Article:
The Minnesota Historical Society contracted with the University of Minnesota's Evolutionary Anthropology Lab in 2011 to scan a portion of the petroglyphs using zero impact white light. The resulting 3-D images form a unique collection that helps preserve the story of the petroglyphs. Legacy funds allowed staff to catalog the 2,117 images and make them accessible as master digital files at the historic site and through the Society's Collections Online.
A new website is now available that provides information about the history of the petroglyphs and the various ways they've been interpreted and documented over the years. The images of individual carvings will serve as an archival record, a research and conservation resource and an educational tool.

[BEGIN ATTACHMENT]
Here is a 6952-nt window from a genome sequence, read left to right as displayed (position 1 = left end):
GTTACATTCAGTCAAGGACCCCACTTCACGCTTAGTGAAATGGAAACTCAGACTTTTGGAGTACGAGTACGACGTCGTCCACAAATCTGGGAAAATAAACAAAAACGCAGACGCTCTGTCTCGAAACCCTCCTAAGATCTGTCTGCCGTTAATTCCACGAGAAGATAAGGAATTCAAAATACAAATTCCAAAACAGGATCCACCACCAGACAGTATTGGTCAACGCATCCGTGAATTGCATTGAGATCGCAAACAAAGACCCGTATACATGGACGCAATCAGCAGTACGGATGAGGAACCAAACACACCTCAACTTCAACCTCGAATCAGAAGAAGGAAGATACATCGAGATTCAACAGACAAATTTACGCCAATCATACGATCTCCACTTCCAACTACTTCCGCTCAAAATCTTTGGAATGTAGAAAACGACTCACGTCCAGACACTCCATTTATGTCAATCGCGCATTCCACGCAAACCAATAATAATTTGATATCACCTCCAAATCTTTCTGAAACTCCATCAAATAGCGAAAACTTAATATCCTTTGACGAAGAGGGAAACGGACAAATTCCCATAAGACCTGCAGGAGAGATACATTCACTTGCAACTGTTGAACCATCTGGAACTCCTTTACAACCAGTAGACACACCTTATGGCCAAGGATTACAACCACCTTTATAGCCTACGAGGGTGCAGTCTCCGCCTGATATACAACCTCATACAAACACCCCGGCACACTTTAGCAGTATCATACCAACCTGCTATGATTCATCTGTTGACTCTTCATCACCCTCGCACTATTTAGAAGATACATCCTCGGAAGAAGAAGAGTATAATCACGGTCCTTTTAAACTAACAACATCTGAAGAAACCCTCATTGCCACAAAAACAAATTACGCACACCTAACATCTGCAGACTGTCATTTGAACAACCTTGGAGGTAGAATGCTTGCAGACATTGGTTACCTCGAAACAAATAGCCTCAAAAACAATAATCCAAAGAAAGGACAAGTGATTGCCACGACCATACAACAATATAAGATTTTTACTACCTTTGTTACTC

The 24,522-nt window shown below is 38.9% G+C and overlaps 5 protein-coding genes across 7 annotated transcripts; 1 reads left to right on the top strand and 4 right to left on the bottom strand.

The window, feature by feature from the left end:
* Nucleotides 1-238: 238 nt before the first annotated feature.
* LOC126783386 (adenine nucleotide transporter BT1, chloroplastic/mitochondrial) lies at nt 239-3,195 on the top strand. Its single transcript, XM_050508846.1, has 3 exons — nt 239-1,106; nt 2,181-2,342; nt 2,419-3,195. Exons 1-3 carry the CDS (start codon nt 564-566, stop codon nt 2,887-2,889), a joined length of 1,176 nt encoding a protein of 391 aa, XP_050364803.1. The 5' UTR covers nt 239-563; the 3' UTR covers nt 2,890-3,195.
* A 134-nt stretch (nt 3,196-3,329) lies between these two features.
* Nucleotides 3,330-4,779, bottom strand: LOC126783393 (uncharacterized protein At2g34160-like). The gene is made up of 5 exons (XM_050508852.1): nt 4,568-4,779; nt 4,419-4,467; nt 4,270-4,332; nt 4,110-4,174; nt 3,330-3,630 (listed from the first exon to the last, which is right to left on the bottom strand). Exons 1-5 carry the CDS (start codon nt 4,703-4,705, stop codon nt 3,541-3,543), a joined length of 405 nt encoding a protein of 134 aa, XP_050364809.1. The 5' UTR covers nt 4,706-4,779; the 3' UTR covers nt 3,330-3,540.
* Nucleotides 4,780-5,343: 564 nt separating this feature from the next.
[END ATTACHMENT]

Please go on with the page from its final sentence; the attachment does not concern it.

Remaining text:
A research team is assembled at Jeffers Petroglyphs and is charged with gathering together to further the understanding of the people who interacted with the carvings, their history and culture, and the meanings of the carvings. Members are made up of Dakota, Arapahoe and Cheyenne elders, state and university archaeologists, and conservationists.
- The Jeffers Petroglyphs by Kevin L. Callahan, foreword by Alan R. Woolworth, Prairie Smoke Press, Sept. 2001
- Listen to Grandmother Earth by Loris Connolly, Minnesota History, Summer, 1999, p. 322-327.
- Southwestern Minnesota Archaeology: 12,000 years in the Prairie Lake Region by Scott Anﬁnson, Minnesota Historical Society Press, 1997
Rock Ridge Prairie by the DNR